How many times did you eat a day, and what?

I ate all the time, primarily chocolate or cereal bars. Petrol stations were my main source of food supplies. I had quite a few Viennese pastries in the first few countries (France, Italy, and Slovenia), picked fruit from the roadside and when I took some time to sit down to eat I had the occasional pizza or a burger—food that is easy to find, can be eaten quickly and has lots of calories. To stay hydrated I drank lots of lemonade and energy drinks, and in the hot countries up to 8 litres of water a day. I refilled my bidon at cemeteries, at mountain springs, wells, and on food supply points. I haven’t had a single balanced meal during the entire journey.

Did you encounter any dangerous situations during the race?

The whole route is actually dangerous and there have been lots of accidents this year. For my part, I got hit by a lorry’s wing mirror at night on the D100 (a two lane road without cycle track or road shoulder) near Silivri about 100 kilometres before the finish. The most dangerous situations, however, have been the dog attacks. I had quite a few, one of them in Greece, where seven dogs attacked me.

Do you know how other riders went? Did you hear of any crashes, injuries and such things?

As I didn’t have a smartphone on me and no access to social media, I only learned about these things at the checkpoints and after the finish. One Czech rider, now a friend, crashed and had to change a wheel. Another one crashed twice within the final kilometre before the finish. Others were so weary of the constant dog attacks that they even tried to kill some of them— more or less successfully. There are plenty of such stories. I have great respect for those riders who managed to overcome a bad situation, then got on their bike again and finished the race, and I have a thought for those who had to quit prematurely.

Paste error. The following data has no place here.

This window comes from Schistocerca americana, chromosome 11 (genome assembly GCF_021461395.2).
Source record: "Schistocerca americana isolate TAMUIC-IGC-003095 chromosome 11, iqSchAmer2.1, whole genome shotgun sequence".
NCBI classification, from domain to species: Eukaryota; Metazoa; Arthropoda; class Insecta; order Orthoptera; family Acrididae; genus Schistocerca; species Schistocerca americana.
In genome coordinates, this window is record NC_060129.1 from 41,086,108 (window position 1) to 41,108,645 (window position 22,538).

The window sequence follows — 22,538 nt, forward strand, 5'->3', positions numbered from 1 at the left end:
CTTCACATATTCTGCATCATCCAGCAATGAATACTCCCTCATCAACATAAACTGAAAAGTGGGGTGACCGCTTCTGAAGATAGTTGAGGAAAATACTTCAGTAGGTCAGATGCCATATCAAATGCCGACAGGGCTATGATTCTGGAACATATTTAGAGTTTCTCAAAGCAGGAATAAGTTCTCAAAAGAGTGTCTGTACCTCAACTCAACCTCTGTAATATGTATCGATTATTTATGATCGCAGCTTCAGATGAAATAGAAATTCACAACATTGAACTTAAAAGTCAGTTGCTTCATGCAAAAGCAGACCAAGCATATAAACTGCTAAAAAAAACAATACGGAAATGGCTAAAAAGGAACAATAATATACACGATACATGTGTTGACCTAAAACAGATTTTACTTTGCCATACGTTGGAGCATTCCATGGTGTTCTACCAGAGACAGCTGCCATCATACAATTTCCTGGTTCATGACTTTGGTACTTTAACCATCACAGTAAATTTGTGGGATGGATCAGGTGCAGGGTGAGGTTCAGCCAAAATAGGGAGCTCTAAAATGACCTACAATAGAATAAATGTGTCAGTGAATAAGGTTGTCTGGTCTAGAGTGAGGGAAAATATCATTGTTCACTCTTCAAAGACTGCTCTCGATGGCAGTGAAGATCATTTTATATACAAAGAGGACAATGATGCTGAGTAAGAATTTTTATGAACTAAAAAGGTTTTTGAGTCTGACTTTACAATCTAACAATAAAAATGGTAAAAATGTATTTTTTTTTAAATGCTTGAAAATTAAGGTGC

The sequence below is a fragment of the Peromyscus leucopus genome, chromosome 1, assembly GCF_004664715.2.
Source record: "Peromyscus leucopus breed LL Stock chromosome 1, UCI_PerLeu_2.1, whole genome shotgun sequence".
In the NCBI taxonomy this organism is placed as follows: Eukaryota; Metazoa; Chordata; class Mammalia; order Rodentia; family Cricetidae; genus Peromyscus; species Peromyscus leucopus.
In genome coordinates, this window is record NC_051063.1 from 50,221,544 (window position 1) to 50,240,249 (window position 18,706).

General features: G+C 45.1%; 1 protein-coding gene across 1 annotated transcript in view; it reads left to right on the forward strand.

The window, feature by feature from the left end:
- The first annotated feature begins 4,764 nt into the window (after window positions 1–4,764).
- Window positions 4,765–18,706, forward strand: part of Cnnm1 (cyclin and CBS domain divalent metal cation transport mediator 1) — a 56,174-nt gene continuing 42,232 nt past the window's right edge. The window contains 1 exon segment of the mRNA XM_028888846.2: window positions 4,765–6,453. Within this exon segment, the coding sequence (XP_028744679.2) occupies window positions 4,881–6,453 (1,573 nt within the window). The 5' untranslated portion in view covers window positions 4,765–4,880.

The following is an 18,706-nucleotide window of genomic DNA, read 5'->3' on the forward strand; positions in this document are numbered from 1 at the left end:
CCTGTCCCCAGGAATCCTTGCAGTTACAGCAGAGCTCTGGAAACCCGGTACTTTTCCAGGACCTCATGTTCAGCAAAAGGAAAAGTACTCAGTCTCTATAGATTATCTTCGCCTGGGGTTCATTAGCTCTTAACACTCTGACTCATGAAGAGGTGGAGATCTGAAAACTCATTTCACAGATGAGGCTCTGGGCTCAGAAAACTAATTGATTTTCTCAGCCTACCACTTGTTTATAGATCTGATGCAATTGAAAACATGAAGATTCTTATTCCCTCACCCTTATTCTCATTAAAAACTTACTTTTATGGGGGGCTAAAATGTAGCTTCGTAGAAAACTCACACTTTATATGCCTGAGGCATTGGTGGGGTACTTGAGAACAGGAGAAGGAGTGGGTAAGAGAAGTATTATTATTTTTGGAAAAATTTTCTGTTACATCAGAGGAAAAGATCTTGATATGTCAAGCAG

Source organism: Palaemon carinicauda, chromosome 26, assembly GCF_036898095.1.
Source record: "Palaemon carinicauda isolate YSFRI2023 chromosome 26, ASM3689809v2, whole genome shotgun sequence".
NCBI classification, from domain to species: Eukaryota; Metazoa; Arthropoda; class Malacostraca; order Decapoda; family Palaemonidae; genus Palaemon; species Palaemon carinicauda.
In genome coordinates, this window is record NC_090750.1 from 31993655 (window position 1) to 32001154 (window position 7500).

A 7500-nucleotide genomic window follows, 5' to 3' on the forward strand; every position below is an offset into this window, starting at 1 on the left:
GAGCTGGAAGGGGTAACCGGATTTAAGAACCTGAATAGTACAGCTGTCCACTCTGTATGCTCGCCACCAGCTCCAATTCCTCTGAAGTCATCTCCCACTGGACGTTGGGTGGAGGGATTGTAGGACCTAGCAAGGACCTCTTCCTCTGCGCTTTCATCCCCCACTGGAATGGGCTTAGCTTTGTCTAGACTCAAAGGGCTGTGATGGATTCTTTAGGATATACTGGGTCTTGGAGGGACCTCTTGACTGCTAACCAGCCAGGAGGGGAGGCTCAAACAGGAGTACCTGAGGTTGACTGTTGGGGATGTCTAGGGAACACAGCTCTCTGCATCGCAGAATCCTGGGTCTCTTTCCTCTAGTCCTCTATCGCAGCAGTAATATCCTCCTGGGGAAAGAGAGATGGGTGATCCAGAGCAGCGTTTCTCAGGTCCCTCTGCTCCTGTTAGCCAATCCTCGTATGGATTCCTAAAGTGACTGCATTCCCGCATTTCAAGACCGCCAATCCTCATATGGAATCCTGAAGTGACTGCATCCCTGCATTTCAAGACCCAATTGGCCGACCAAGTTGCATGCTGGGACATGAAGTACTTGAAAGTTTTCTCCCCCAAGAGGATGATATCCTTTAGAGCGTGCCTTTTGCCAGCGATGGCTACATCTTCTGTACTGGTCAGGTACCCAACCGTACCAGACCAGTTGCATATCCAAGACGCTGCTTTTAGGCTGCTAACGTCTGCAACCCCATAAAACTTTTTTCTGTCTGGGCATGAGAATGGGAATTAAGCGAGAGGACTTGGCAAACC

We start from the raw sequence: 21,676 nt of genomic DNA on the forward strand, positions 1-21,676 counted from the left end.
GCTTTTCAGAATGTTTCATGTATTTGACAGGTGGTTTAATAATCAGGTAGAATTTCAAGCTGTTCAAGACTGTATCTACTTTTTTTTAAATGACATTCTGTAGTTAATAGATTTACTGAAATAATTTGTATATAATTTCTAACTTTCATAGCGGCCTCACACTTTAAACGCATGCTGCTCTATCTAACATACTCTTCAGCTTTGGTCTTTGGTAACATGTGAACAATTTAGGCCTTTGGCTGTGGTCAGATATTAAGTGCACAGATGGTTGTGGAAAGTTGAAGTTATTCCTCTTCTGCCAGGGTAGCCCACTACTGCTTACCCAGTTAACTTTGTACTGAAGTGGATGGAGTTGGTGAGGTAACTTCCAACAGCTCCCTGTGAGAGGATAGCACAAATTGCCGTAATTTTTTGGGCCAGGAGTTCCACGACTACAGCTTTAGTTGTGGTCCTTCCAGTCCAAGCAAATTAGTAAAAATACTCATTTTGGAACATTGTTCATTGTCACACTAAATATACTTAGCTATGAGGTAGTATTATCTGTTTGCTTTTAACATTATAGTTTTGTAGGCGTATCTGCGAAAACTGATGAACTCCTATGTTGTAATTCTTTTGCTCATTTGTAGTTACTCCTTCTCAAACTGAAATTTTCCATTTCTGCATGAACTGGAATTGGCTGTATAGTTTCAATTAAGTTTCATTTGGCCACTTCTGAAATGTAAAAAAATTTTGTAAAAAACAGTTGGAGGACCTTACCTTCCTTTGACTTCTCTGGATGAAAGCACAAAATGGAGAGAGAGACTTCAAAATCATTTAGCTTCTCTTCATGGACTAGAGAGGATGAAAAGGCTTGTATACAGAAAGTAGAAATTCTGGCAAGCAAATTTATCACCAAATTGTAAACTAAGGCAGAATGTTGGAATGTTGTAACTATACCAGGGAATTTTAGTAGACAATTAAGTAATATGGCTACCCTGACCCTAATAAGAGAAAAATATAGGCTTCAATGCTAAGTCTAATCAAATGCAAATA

When we asked you if you’d be willing to ride our new AUDAX, what convinced you to ride it for this exhausting 12 days race?

I really like steel frame bikes, they are comfortable and reliable. I loved how the geometry of the AUDAX looked on the paper, and it turned out to be just as expected. I liked its neoclassical look and its shape as a whole. The bike fully met my requirements for this sort of adventure and it’s been an honour for me to be the first to try out a new bike model and to take it on a trip across Europe.

Did you make any changes or adjustments to the standard bike?

I attached a Berthoud leather saddle, and installed a set of wheels with a hub dynamo so as to have an autonomous energy source. I attached lighting and extensions (aerobar). Finally, I replaced the Shimano STIs with some Genevalle shifters, as I found them more reliable and easier to fix and adjust in case of failure.

What will be your next target to be ridden, what are your near future plans?

My next target is going to be the 3 Peaks in England, which I have participated in for the past four years. Apart from that, I’ve been thinking about doing some other long distance races—there are so many projects that I get excited about, like the Trans Am road race, but also off-road events such as the Tuscany Trail, the Highland Trail 550, the HLC in Israel as well as the Tour Divide. The most important thing for me, however, is to enjoy what I’m doing and to keep on having fun.

(Translation by Stephanie Krage)